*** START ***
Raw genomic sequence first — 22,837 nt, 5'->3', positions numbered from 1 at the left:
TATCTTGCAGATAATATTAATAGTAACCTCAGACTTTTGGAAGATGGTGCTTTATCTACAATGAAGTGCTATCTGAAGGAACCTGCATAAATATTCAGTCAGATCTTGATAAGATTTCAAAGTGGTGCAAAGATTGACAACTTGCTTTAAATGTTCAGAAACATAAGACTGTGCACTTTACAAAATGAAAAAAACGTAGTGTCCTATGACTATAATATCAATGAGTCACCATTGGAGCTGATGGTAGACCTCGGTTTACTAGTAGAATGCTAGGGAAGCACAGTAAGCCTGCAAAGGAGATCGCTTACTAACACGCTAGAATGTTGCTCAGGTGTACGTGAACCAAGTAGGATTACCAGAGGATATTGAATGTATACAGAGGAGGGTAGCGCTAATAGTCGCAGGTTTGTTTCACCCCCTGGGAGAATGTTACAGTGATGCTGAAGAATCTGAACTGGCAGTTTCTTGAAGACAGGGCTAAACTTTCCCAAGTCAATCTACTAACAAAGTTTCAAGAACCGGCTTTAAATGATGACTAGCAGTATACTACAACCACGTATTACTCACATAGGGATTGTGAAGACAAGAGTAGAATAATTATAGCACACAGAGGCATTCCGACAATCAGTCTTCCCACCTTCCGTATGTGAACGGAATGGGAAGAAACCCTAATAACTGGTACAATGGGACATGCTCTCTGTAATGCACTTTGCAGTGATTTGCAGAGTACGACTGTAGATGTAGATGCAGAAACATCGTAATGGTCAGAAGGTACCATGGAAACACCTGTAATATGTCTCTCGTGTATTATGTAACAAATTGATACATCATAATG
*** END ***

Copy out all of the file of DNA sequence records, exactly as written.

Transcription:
Raw genomic sequence first — 22,837 nt, 5'->3', positions numbered from 1 at the left:
TATCTTGCAGATAATATTAATAGTAACCTCAGACTTTTGGAAGATGGTGCTTTATCTACAATGAAGTGCTATCTGAAGGAACCTGCATAAATATTCAGTCAGATCTTGATAAGATTTCAAAGTGGTGCAAAGATTGACAACTTGCTTTAAATGTTCAGAAACATAAGACTGTGCACTTTACAAAATGAAAAAAACGTAGTGTCCTATGACTATAATATCAATGAGTCACCATTGGAGCTGATGGTAGACCTCGGTTTACTAGTAGAATGCTAGGGAAGCACAGTAAGCCTGCAAAGGAGATCGCTTACTAACACGCTAGAATGTTGCTCAGGTGTACGTGAACCAAGTAGGATTACCAGAGGATATTGAATGTATACAGAGGAGGGTAGCGCTAATAGTCGCAGGTTTGTTTCACCCCCTGGGAGAATGTTACAGTGATGCTGAAGAATCTGAACTGGCAGTTTCTTGAAGACAGGGCTAAACTTTCCCAAGTCAATCTACTAACAAAGTTTCAAGAACCGGCTTTAAATGATGACTAGCAGTATACTACAACCACGTATTACTCACATAGGGATTGTGAAGACAAGAGTAGAATAATTATAGCACACAGAGGCATTCCGACAATCAGTCTTCCCACCTTCCGTATGTGAACGGAATGGGAAGAAACCCTAATAACTGGTACAATGGGACATGCTCTCTGTAATGCACTTTGCAGTGATTTGCAGAGTACGACTGTAGATGTAGATGCAGAAACATCGTAATGGTCAGAAGGTACCATGGAAACACCTGTAATATGTCTCTCGTGTATTATGTAACAAATTGATACATCATAATG